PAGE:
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Prerequisites for Creating a Team Learning Culture in Schools

School Culture of Team Learning

Vihti, Finland
Team learning is a profound learning approach that also changes the school's operating culture; both the student and the teacher have their own independent role as a community player.

What is it all about?

“By studying in less formal ways you learn useful skills for the future.”

- Otalampi secondary school students, Vihti

The innovation combines two interesting entities: team learning as a form of learning in elementary schools and transforming school culture in the long run.

Team learning is a fruitful platform for change in school culture. Opposite to authoritarian and hierarchical thinking, team learning leans towards low hierarchy where everyone plays an essential role. The reward-based performance culture is transformed by team learning into a meaningful and productive culture.

Team learning enables students to acquire knowledge that is relevant throughout life. This competence can be seen, for example, in the construction and maintenance of functioning communities, self-management and peer-to-peer management. If the predictions regarding the future of work are true, these skills will be even more valuable than ever.

The introduction of team learning and the creation of a new kind of operational culture take several years. This innovation describes the key preconditions for building a teamwork learning culture at the elementary school level.

Team learning is more common in secondary and higher education, but is yet to still be established in elementary education. There are a lot of requirements for teachers regarding their skills and know-how in building a team at the elementary school level, since responsibility can’t be given to students in the same way as in secondary and higher education.

In team learning, the student groups have both the responsibility and the freedom to guide and regulate their activities in line with the agreed goal. The whole team works towards a common goal. Everyone in the team can in turn practice peer management, for example.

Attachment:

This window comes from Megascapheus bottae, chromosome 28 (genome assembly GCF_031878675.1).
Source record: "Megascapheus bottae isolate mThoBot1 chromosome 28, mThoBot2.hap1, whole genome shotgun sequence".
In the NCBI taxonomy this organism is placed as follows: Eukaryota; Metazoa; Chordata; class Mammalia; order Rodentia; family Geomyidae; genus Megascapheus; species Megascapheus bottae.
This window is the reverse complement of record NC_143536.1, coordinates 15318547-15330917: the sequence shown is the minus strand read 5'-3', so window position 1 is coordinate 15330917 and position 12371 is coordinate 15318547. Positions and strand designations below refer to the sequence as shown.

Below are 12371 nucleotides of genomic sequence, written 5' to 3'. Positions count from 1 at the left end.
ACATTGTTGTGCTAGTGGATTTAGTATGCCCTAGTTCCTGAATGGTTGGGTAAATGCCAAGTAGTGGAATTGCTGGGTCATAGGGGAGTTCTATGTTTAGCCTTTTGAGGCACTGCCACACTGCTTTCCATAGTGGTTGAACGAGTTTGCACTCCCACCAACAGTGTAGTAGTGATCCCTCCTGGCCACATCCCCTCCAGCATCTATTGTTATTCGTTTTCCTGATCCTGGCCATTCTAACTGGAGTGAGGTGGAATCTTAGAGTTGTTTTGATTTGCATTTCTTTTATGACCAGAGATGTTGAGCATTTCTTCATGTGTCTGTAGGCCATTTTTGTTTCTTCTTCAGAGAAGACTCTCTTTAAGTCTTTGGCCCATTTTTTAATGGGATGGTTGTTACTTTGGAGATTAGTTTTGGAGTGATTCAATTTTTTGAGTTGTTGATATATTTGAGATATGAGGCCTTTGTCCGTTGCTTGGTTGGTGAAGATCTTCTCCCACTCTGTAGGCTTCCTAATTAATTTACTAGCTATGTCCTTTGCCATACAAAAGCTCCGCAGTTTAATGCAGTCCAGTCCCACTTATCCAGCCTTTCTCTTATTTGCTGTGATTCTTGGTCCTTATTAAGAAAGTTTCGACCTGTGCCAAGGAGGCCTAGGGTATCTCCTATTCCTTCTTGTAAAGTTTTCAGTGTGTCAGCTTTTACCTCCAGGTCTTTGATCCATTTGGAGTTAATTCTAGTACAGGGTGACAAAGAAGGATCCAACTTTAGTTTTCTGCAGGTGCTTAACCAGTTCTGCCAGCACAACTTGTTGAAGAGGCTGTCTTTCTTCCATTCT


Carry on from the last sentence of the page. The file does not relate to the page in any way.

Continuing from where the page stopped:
The first phase of team learning, the so-called first wave, was implemented at Otalampi Comprehensive School during the school year 2015–2016. As a result, the students became more active and creative, and the ability to do things without the fear of making mistakes grew. Students do not expect detailed instructions and orders, but genuinely do their best to develop their own solutions to the given problems.

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Innovation Overview
7 - 16
Age Group
1 435
Tips for implementation
Financial resources for training, several years, the commitment of the whole school.
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HundrED Review

The basis for transforming the school culture is a form of learning that supports change.


Students are better prepared for future challenges.


Team learning as a form of teaching suits a variety of environments.


Achievements & Awards


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Inspired to implement this? Here's how...

Training for the implementation of team learning
Changing the school culture requires willingness for change and training from the school staff.
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Commitment of school management
Commitment to change is also the foundation for change in school. Commitment from management requires good planning and positive signals from the staff.
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Piloting phase
Training and engagement leads to the piloting phase. At this point, special attention should be paid to close co-operation between the trained teachers.
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Continual Dialogue
The change in school culture brought on by team learning requires constant dialogue to increase the tolerance of uncertainty. A community-based dialogue is also a key concept in staff development.
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Guiding students to take initiative
When the student teams begin to take initiative and action, it is essential to give them room to create and work. The students' activities are mostly for learning purposes and their projects must be seen above all as learning processes.
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Reflecting on the piloting phase and recruiting for the next s...
After the first piloting period the community will have to carefully evaluate the actual process and view the sustainability of their vision. Positive experiences often encourage other teachers to train as teamwork specialists.
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